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© 2023 by Intitular Creative Collective. 

OSEF

ILLUSTRATIONS

TEXAS ARTIST, OSEF tells us about the creative process, past trauma which have influences pieces of work, which is why Osef is of donating to Child Sexual Abuse. 

 

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HIGH PRIESTESS / ink and grey-scale markers on 8x10

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A bit about yourself? What you do where you’re from?

My name is Osef and I am an artist from Fort Worth, Texas. 

How long have you be illustrating?

I have been creative for as long as I can remember but really started taking my art seriously around 2012. 

Where did you learn these skills?

Primarily self-taught, never had any formal education for art. Most of it comes from trial and error and help from other artist friends. I just get after it with whatever I have at my disposal. 

What do you like to illustrate most?

I love drawing women, hands, eyes, and hearts. I have no specific reason why but those subjects seem to stay consistent in my work.  

Do you put your life experiences in your pieces?

Absolutely. I put heartache, love, trauma, fear, insecurities, anxiety, all into my art. It's readily available and is always apart of me. 

SPIT (YOU) OUT / Ink on 12x9 bristol paper

How do you know when to not go to far on an illustration?

I think I'm satisfied with the message or emotion I'm trying to convey has been said in the way I feel is just right. When I find myself wanting to add to the piece or overcrowding it with nonsense that takes away from the message or narrative as the main focus or without accentuating it, then it's probably done. There's been many times where I've had to put a piece out of my sight as to not mess with it any more. 

What inspired you to donate to Child Sexual Abuse Prevention?

I am a child of abuse. It's something that has taken me a very long time to not necessarily "get over" but to accept that it is apart of me. I've done a lot of things not only to myself but to the ones I've loved that I'm not proud of because I held in these traumatic events for so long and didn't sort them out. I want children to be safe and to not have to go through what I've gone through and if they have, I wish to empower them to speak to someone they can trust or be able to go to someone who will listen. I think that it takes a tremendous amount of courage to do so and I think a little help can do that for them.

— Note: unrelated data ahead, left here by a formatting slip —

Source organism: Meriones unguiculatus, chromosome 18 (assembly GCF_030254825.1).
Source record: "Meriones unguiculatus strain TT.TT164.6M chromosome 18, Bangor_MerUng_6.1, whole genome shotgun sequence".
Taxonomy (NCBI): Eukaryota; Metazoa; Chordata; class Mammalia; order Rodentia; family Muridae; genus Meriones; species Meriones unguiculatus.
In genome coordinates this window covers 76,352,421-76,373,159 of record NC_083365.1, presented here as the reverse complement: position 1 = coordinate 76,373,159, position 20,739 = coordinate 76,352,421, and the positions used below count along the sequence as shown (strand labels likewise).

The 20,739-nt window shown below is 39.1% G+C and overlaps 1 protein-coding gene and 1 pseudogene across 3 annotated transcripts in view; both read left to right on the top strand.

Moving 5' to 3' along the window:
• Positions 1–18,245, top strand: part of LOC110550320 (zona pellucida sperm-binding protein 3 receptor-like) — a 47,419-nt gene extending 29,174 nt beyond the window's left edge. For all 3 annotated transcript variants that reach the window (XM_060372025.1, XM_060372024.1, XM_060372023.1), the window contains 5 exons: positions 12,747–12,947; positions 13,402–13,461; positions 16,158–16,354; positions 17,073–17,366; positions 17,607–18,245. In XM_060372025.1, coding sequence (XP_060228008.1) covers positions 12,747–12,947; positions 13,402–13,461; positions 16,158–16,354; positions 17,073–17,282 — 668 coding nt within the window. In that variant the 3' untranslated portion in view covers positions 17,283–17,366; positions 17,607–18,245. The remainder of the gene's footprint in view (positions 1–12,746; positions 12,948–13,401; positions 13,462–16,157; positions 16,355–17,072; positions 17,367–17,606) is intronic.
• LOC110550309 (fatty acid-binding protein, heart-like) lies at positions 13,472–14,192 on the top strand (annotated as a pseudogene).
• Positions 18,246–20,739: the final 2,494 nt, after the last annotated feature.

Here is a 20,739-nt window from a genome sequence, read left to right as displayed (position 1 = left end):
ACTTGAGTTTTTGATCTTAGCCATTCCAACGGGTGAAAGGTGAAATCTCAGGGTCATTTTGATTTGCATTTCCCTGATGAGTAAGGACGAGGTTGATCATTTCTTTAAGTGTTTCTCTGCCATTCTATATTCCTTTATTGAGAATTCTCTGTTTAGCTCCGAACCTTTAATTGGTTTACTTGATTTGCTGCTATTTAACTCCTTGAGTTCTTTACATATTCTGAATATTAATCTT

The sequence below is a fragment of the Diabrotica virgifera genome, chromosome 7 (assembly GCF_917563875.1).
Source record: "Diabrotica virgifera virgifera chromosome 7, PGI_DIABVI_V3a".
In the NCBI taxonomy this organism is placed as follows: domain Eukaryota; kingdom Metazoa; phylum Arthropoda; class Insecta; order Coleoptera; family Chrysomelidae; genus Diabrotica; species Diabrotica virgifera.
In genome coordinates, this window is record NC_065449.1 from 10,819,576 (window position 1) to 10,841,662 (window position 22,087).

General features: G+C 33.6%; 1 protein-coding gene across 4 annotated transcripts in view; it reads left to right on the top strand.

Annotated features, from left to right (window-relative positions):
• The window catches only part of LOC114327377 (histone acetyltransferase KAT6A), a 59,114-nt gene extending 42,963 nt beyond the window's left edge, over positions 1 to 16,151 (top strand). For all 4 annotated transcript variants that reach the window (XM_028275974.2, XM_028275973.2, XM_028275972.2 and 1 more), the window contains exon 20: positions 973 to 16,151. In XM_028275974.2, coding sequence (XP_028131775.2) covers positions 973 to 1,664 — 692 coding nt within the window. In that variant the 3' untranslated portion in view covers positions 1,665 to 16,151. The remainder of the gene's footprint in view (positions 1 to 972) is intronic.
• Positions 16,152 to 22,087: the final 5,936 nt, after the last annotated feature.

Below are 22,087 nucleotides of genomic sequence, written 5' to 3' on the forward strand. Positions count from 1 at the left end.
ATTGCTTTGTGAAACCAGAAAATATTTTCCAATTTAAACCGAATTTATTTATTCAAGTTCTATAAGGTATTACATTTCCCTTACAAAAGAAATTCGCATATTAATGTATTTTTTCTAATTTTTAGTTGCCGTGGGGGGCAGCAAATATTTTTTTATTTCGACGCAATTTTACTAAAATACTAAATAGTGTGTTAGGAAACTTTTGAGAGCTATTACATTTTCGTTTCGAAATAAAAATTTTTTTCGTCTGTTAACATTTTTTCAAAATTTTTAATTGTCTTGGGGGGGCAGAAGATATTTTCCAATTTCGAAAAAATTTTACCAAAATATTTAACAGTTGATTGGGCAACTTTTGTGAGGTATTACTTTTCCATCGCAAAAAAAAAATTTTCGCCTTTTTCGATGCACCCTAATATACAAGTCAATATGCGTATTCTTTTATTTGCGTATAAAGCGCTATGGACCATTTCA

DISARM / Ink and sharpie on 5x7 

Do you add symbolism in your pieces?

A lot of my work is very nonlinear and not straight forward. Even the gesture of a hand in a certain way to project an emotional pull is symbolism to me. So some of it jumps out at people and they connect with it. Others are just for me and sort of sits hidden in plain sight. 

How do you want people to feel when looking at your pieces?

I would hope that ANY type of emotion is a good indication that I've done my part as artist. But primarily I hope that they can relate on some level. 

 

Do you do it digitally or on canvas?

All of my work is done traditionally with my own hands. Either on paper, wood, canvas or whatever.

  

Why do you like to use sharpies?

Aside from using ink pens(Microns, Faber Castell, etc) sharpies allow me to use other mediums that the ink would hold up on. They offer a different challenge of control and dexterity from regular ink pens. They're cheap and available just about any where. I can walk to the corner store or gas station and pick up a few markers without having to make a trip to an art supply store or wait if I ordered them online. 

"I WANT CHILDREN TO BE SAFE AND TO NOT HAVE TO GO THROUGH WHAT I'VE GONE THROUGH...IF THEY HAVE, I WISH TO EMPOWER THEM TO SPEAK TO SOMEONE THEY CAN TRUST OR SOMEONE WHO WILL LISTEN."

Have you donated to other charity’s?

I have donated to MAPS (Multidisciplinary Association for Psychedelic Studies) and have done a few charity shows to help fund and give art supplies to schools whose art programs were struggling/lacking with funding. 

Why do you feel it’s important to donate?

I've worked allot on myself over the past few years and now I'm at a place where I'm able to extend that effort to try to make the world a better place. 

What is the art industry like around your location? Collaborative?

The Fort Worth art scene is a great and supportive community. There is a great deal of people doing a range of different things with art. Great shows throughout the city along with some galleries and more coming up all the time. I've done some collaborative art shows and have some art work along side many other local artists at the FWCAC (Fort Worth Community Arts Center). There are 10 or more collectives that are showing there at this time. Shout out to House of Iconoclasts. 

What do you find the hardest as an illustrator?

I would say just trying to get some sort of consistent freelance work or push sell art in general is pretty tough sometimes. For me, the act of creating and working is no problem. Never any artist's block on my end. 

EMPTY, LIKE YOU / Ink and acrylic on 8x10 bristol paper 

What do you love about being an illustrator?

The love for creating. Creating something that never existed other than in my head and putting it on paper, canvas, a sticker, or on a wall, whatever it is just getting to work and hustling to get it done the way I see fit. That alone is so very rewarding to me. 

Where can people buy your pieces?

You can buy originals and prints at osefillustration.bigcartel.com  

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/ @osef_illustration

KITTY PRINCE / Ink on 4x6

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